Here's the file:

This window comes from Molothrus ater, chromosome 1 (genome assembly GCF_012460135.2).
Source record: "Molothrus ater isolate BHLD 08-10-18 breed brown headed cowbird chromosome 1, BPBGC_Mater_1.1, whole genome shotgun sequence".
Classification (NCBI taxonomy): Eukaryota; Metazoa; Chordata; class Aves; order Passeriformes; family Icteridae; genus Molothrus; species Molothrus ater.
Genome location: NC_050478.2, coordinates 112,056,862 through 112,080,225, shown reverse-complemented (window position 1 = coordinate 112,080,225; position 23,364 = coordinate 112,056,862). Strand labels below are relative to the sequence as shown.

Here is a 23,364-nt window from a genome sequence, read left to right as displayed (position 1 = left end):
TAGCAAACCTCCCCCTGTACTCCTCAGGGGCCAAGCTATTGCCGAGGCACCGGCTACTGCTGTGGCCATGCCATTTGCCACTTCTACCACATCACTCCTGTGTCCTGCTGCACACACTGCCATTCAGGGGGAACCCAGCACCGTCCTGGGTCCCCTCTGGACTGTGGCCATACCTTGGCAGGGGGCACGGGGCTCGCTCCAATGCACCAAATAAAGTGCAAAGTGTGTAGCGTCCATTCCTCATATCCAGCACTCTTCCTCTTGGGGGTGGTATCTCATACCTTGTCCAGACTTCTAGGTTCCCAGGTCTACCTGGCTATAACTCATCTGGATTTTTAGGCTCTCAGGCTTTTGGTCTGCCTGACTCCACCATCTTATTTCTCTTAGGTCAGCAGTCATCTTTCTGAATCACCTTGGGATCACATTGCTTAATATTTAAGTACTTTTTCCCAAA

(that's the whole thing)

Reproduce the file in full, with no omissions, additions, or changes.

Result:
This window comes from Molothrus ater, chromosome 1 (genome assembly GCF_012460135.2).
Source record: "Molothrus ater isolate BHLD 08-10-18 breed brown headed cowbird chromosome 1, BPBGC_Mater_1.1, whole genome shotgun sequence".
Classification (NCBI taxonomy): Eukaryota; Metazoa; Chordata; class Aves; order Passeriformes; family Icteridae; genus Molothrus; species Molothrus ater.
Genome location: NC_050478.2, coordinates 112,056,862 through 112,080,225, shown reverse-complemented (window position 1 = coordinate 112,080,225; position 23,364 = coordinate 112,056,862). Strand labels below are relative to the sequence as shown.

Here is a 23,364-nt window from a genome sequence, read left to right as displayed (position 1 = left end):
TAGCAAACCTCCCCCTGTACTCCTCAGGGGCCAAGCTATTGCCGAGGCACCGGCTACTGCTGTGGCCATGCCATTTGCCACTTCTACCACATCACTCCTGTGTCCTGCTGCACACACTGCCATTCAGGGGGAACCCAGCACCGTCCTGGGTCCCCTCTGGACTGTGGCCATACCTTGGCAGGGGGCACGGGGCTCGCTCCAATGCACCAAATAAAGTGCAAAGTGTGTAGCGTCCATTCCTCATATCCAGCACTCTTCCTCTTGGGGGTGGTATCTCATACCTTGTCCAGACTTCTAGGTTCCCAGGTCTACCTGGCTATAACTCATCTGGATTTTTAGGCTCTCAGGCTTTTGGTCTGCCTGACTCCACCATCTTATTTCTCTTAGGTCAGCAGTCATCTTTCTGAATCACCTTGGGATCACATTGCTTAATATTTAAGTACTTTTTCCCAAA